Training for UN Operations

Mandate Letter (2015): includes “leading an international effort to improve and expand the training of military and civilian personnel deployed on peace operations” — see full letter

Pledge at Vancouver conference: 
“Innovative Training”
“Training activities to meet systemic UN needs”
“Canadian Training and Advisory Team” 

Status: The Canadian government is currently less well equipped to lead in training for UN peacekeeping since so few Canadian military personnel have deployed in such operations over the past two decades. In addition, the training and education within the Canadian Armed Forces on UN peacekeeping has also declined, with the number of activities less than a quarter of what they were in 2005 — see study: Dorn and Libben, Preparing for Peace? 2018, html or pdf or the longer 2015 version: htmlpdf. The closure of the Pearson Centre in 2013 left Canada without a place to train military, police and civilians together. The Peace Support Training Centre or PSTC in Kingston devotes only trains miliitary perisonnel. And peace ops are a small fraction of its efforts: just one course out of nine The training is done on an individual not unit level, and is mostly at the tactical level.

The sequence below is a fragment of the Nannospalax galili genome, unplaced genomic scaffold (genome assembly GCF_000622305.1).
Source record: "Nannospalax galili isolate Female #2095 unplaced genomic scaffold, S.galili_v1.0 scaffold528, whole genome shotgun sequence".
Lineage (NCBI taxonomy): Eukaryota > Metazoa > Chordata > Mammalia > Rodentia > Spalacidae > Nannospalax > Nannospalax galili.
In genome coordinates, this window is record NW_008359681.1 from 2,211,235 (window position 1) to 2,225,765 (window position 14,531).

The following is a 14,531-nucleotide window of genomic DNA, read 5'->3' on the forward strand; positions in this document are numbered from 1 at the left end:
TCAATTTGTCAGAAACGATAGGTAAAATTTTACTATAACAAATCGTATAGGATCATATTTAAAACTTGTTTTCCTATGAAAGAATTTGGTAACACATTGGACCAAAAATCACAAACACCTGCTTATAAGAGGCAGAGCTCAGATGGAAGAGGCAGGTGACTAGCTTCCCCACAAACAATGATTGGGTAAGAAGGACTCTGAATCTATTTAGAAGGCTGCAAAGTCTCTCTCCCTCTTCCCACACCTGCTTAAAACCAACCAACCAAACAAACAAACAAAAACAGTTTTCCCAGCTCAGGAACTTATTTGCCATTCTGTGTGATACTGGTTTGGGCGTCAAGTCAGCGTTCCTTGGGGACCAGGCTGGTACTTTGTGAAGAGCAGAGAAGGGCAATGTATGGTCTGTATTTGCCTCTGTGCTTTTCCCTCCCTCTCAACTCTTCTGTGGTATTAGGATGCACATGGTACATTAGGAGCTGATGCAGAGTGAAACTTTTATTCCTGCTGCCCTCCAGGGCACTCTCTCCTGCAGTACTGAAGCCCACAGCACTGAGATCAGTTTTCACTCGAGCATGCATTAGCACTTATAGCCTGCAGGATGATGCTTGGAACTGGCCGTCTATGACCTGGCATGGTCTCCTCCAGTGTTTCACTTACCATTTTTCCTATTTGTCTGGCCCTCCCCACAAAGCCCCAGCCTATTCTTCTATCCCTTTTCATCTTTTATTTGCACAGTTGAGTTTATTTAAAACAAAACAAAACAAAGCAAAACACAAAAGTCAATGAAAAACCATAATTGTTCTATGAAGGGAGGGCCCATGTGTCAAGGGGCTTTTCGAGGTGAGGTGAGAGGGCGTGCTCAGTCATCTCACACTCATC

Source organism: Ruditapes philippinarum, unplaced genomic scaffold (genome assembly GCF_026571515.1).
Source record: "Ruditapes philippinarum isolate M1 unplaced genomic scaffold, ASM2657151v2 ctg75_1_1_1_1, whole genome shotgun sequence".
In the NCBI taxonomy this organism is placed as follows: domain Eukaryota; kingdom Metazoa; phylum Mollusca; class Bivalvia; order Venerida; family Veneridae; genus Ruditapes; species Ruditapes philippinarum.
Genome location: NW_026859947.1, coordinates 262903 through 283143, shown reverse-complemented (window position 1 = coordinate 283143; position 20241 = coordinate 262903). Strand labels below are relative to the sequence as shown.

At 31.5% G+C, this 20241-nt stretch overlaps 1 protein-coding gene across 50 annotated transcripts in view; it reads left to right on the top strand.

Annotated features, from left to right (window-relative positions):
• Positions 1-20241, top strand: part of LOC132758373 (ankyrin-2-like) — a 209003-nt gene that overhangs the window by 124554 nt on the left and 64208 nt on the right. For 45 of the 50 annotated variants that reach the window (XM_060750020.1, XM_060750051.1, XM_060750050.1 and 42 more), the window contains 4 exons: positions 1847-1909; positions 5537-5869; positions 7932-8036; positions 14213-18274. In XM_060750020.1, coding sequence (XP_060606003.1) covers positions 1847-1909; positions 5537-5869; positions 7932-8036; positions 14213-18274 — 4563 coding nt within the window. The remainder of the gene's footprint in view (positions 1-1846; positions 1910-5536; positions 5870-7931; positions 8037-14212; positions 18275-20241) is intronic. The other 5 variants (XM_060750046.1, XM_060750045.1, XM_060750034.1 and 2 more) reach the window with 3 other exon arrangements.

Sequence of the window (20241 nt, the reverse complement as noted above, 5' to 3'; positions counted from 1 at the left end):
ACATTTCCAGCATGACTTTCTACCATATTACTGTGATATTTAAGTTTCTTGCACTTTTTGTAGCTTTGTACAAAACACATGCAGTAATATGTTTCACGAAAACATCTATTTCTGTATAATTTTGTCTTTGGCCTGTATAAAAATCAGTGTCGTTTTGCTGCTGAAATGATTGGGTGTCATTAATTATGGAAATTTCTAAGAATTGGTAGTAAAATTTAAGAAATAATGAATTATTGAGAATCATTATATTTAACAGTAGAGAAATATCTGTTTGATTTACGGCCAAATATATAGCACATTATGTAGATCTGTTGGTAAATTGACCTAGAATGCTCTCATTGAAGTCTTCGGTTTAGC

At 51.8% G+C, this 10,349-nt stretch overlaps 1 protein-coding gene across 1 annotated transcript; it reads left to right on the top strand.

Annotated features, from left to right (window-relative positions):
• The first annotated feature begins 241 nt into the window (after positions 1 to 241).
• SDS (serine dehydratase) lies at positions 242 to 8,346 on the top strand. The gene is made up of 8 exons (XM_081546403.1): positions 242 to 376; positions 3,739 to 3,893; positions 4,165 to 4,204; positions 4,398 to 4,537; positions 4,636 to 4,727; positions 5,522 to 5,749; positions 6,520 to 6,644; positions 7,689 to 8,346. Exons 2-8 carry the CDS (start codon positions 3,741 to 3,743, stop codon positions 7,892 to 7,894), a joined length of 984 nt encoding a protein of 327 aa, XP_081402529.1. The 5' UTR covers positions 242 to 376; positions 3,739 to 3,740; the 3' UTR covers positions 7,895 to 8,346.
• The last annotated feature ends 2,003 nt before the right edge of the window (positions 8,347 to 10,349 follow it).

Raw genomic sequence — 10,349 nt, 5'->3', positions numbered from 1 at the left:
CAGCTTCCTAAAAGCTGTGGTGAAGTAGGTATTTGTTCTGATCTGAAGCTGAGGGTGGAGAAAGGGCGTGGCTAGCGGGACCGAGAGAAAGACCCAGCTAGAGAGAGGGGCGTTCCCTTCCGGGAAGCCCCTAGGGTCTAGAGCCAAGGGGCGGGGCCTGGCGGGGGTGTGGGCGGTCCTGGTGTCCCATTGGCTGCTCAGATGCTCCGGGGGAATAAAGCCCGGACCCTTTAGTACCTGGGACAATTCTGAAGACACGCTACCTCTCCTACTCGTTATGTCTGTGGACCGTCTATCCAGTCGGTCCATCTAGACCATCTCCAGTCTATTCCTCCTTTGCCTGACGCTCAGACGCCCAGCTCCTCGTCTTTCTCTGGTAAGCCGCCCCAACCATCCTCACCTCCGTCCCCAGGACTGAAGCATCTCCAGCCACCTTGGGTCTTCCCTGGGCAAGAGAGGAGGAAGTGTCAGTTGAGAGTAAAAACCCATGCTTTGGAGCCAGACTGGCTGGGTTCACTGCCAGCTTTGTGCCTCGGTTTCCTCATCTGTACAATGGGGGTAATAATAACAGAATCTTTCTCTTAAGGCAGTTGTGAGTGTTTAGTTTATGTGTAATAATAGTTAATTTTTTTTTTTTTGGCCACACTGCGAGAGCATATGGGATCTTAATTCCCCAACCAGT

The Government announced on 29 May 2018, the International Day of UN Peacekeepers, financial contributions for peacekeeping training to two institutions: École de Maintien de la Paix Alioune Blondin Beye de Bamako or EMP Bamako, and Peace Operations Training Institute or POTI, which is US-based. Each institution was offered $1 million. This does not demonstrate international leadership but it does assist these two particular institutions financially. 

As part of the Elsie Initiative for women in peace operations, Canada is planning in the near future help train women in Zambia, being police, and Ghana being military. This programme was announced in November 2017 but is has not yet started the actual training programmes. 

The United Nations was counting on Canada to provide trainers for its courses at the Regional Services Centre Entebbe or RSCE in October 2018 but Canada did not send the promised trainers. Also, Canadian assistance to the Women’s Outreach Course of the UN Signals Academy or UNSA, located at RSCE, has not yet materialized, even though the Elsie Initiative would seem to be an ideal source of funds, given the Initiative’s goal of increasing women’s participation in peacekeeping. Canada has announced a provision of $500,000 to the UN for a Joint Operations Centre or JOC simulation or “mock JOC” that is planned to enhance training in Entebe. 

Conclusion: very little of the promised leadership in training has been shown.

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